Lake Bell.  I just really love her.  She needs more good parts.  She made Million Dollar Arm better.

Corey Stoll.  Just cast him in everything already.

Jillian Bell.  She KILLED in 22 Jump Street, and I’m trying to not hold Inherent Vice against her.

The charismatic Matthias Schoenarts!

The dependable John Ortiz, one of those inspired character actors who make everything they are in better.

Great Lines

“They never see you coming, do you Bob?”  A chilling moment of revelation delivered by John Ortiz’s Detective Torres near the end of The Drop

Things get real in Birdman:  Lesley: “I wish I had more self-respect.” Laura: “You’re an actress.”

Pretty much everything Jillian Bell said in 22 Jump Street.

Funniest Movie of 2014

22 Jump Street

Reasonably Entertaining… Won’t Kill You To See

Dear White People

Guardians of the Galaxy

The Lego Movie

Edge of Tomorrow

Muppets Most Wanted

Million Dollar Arm

Fury

Non-Stop

A Most Wanted Man

Neighbors

The Imitation Game

The Theory of Everything

Cake

Tracks

Night Moves

Life Itself

The Trip to Italy

The Skeleton Twins

The Two Faces of January

Into the Woods

The Homesman

Exemplary Practitioners of the “Ray and Tayler Rule” (getting in shape when you get cast)

Chris Pratt in Guardians of the Galaxy

Zac Efron in Neighbors

Most Interesting Presence in Movies

Tilda Swinton, for the umpteenth year in a row.

All Movies Are Fiction.  Right?

I normally don’t get that upset when “based on a true story” movies blur the facts for dramatic purposes.  But in the case of American Sniper, Clint Eastwood showed us a puzzlingly whitewashed portrait of a very complicated real life dude.  There’s an interesting film to be made about Chris Kyle, to be sure, but American Sniper ain’t it.

Further Proof that Tom Cruise Should Make a Science Fiction Movie Every Couple of Years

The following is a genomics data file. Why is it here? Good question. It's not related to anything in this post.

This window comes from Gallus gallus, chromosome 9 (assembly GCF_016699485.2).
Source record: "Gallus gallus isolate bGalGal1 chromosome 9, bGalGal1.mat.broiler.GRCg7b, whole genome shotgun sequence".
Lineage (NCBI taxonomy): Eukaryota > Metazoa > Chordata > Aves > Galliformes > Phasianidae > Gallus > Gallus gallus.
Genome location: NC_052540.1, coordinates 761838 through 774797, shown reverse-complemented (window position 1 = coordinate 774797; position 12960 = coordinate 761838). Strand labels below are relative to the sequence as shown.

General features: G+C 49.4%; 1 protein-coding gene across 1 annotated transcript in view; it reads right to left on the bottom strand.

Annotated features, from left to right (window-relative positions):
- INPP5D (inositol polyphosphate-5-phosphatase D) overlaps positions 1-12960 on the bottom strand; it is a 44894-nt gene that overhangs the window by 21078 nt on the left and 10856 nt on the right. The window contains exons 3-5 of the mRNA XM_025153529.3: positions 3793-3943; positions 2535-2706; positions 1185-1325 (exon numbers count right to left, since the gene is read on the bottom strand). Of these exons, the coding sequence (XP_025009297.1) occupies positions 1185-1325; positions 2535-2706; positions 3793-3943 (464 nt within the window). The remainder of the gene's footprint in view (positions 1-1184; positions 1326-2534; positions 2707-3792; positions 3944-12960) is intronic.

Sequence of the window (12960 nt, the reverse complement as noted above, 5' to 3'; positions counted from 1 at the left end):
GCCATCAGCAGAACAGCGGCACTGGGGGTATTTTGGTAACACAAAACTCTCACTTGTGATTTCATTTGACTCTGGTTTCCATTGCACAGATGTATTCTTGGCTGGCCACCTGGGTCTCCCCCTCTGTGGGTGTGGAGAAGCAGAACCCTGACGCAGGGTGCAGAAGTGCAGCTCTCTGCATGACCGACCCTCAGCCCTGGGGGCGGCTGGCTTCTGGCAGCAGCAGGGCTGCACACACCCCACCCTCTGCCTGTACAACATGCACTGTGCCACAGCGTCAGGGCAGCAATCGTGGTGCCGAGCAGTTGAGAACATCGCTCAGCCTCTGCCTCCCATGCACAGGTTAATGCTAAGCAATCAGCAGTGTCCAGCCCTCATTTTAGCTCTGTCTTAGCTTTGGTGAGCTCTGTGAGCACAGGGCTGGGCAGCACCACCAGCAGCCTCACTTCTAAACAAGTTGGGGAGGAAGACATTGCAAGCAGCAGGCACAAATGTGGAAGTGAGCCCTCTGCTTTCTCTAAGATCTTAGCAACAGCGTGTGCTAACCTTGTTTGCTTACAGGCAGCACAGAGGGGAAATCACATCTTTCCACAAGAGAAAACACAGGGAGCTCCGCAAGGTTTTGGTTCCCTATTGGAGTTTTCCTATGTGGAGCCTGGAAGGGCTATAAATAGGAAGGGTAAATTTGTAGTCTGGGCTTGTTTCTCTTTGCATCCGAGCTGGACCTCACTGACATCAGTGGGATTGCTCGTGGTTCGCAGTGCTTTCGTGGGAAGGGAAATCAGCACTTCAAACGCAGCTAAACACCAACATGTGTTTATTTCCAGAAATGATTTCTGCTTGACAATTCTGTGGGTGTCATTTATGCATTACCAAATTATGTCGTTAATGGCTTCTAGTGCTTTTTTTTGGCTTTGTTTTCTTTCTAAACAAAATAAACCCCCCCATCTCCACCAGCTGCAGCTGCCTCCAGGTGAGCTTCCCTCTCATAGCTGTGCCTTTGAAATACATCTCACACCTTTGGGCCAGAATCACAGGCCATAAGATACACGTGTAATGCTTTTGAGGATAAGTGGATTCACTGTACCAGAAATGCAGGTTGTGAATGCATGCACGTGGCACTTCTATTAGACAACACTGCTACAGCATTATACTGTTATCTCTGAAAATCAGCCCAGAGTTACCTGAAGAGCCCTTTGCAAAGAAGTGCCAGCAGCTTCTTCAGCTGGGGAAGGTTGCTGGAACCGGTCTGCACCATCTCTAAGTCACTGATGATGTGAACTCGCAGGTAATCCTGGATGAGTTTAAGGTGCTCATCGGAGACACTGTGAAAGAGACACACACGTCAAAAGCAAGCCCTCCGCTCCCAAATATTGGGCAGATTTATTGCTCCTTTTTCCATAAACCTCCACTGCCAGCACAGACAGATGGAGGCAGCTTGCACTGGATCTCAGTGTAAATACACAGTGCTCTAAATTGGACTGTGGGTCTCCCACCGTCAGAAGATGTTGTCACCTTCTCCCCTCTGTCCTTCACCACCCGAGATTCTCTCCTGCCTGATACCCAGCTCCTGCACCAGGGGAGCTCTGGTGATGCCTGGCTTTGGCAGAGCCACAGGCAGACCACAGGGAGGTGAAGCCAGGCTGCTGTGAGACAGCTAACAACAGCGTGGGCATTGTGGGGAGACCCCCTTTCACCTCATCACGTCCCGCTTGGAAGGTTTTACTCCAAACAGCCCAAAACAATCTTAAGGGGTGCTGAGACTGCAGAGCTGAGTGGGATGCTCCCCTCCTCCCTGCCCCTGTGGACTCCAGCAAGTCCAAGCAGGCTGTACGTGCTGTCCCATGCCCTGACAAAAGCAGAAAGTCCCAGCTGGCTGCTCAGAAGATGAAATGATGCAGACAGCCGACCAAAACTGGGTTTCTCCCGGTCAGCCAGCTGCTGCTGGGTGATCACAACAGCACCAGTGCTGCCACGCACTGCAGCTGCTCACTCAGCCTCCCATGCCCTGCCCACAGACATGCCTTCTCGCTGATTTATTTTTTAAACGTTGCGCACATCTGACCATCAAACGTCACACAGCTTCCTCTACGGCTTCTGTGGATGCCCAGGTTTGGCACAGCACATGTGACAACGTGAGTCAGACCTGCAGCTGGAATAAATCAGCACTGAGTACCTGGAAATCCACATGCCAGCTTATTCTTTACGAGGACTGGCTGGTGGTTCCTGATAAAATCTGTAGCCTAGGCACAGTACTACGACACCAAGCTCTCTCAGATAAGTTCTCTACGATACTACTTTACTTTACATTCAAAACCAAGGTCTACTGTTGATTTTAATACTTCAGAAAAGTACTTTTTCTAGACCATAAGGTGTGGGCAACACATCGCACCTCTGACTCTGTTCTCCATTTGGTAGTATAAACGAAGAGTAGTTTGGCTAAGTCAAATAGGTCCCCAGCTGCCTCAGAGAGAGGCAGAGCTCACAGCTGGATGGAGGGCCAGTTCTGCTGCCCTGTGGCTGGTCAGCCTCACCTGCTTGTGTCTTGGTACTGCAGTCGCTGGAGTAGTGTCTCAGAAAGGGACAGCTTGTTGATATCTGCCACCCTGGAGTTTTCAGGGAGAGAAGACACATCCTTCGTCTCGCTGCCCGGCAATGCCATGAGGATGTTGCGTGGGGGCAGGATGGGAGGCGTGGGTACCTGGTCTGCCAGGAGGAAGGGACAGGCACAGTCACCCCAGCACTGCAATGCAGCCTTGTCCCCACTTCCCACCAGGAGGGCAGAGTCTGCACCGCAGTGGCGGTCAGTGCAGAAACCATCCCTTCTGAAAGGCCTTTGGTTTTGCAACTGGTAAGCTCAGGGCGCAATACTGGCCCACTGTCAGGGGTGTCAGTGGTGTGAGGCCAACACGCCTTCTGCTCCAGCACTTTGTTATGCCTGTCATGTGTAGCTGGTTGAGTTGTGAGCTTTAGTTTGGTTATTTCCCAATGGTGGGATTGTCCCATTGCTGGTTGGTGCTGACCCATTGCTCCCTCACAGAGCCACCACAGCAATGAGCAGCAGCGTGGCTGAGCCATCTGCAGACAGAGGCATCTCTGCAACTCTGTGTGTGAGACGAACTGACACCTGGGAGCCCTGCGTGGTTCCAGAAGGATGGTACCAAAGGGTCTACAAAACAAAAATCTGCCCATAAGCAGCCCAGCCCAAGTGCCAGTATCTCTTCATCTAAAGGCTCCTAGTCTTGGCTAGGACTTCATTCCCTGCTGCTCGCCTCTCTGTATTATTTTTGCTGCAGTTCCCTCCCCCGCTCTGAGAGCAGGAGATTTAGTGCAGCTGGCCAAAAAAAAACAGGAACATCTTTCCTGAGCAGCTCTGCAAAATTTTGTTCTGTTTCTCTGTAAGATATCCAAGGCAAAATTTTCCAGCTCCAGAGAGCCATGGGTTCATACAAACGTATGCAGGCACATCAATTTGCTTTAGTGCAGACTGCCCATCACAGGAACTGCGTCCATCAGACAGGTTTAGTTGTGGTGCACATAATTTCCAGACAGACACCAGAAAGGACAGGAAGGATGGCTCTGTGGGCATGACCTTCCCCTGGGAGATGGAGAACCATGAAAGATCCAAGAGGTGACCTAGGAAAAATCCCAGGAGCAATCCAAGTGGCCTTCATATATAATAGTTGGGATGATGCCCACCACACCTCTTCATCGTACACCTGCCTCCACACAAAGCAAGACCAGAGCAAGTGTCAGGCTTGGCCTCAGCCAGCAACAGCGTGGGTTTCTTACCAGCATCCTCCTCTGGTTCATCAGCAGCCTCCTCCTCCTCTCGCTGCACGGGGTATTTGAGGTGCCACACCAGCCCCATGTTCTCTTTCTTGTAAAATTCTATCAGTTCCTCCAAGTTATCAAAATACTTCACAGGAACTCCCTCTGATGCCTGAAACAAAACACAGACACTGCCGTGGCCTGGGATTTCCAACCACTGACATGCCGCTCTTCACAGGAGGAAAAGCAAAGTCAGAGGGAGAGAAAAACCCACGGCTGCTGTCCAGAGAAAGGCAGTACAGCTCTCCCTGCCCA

Edge of Tomorrow

Most Fun Bad Movie of the Year

Into the Storm.  Yeah tornado porn!!

Excellent Super-Weird Movies

The One I Love

The Congress

Dumbest Casting

Tim Roth as George Wallace in Selma

Overrated Oscar Bait

The Imitation Game

American Sniper

The Theory of Everything

Worst Title of the Year

The Imitation Game.  Alan Turing is famous for three accomplishments:  1) Helping to crack the Enigma Code, 2) helping to invent the computer, and 3) developing the Turing Test for artificial intelligence.  The film is about the first thing, but is named for the third thing.  That’s just dumb and obtuse.

Pretty Boring

In Secret

Ernest and Celestine

Malificent

Jodie Foster Award for Worst Lead Performance

Steve Carrell in Foxcatcher.  A prosthetic nose and a flat, inflectionless voice is not how the acting thing is done.  Extra credit for Carrell because of all the bewildering praise his performance has garnered.  So he was not only Jodie-Foster-Bad, but he fooled millions into thinking he was actually good.

The Worst Films of 2014

Love is Strange.  No, love is boring.  Really, really boring.  And badly edited and written.  This is the second film I’ve seen from director Ira Sachs.  I think it’s time to really consider a Federal Constitutional Amendment to keep him from making any further films.

Stranger By The Lake:  If being gay was a choice, this movie would inspire me make a different choice.

Godzilla:  Giant monster porn is so, so, so uninvolving.  It it weren’t for man-candy Aaron Taylor-Johnson and his shoulders, I would have very likely swallowed my tongue long before the end credits.

Cold in July:  A really flimsy thriller.

Inherent Vice:  Further proof, as if any was needed, that director Paul Thomas Anderson loathes the audience.

Zero Thereom:  Further proof, as if any were needed, that it’s time for Terry Gilliam to find a new line of work.

*Foxcatcher:  A stunningly boring, pointless movie full of long, tedious scenes that go nowhere.

The Farewells of 2014

Robin Williams

Philip Seymour Hoffman

Mike Nichols

Lauren Bacall

Richard Attenborough

Jan Hooks

Harold Ramis

Sid Caesar

Shirley Temple

Mickey Rooney

Bob Hoskins

Joan Rivers

Ann B. Davis

Ruby Dee

Eli Wallach

Elaine Stritch

James Garner

Richard Kiel

Polly Bergen

Marian Seldes

Edward Hermann

Elizabeth Pena

Luise Rainer

James Rebhorn

Phyllis Frelich

Juanita Moore

Carmen Zapata

PLEASE LET ME KNOW WHAT YOU THINK!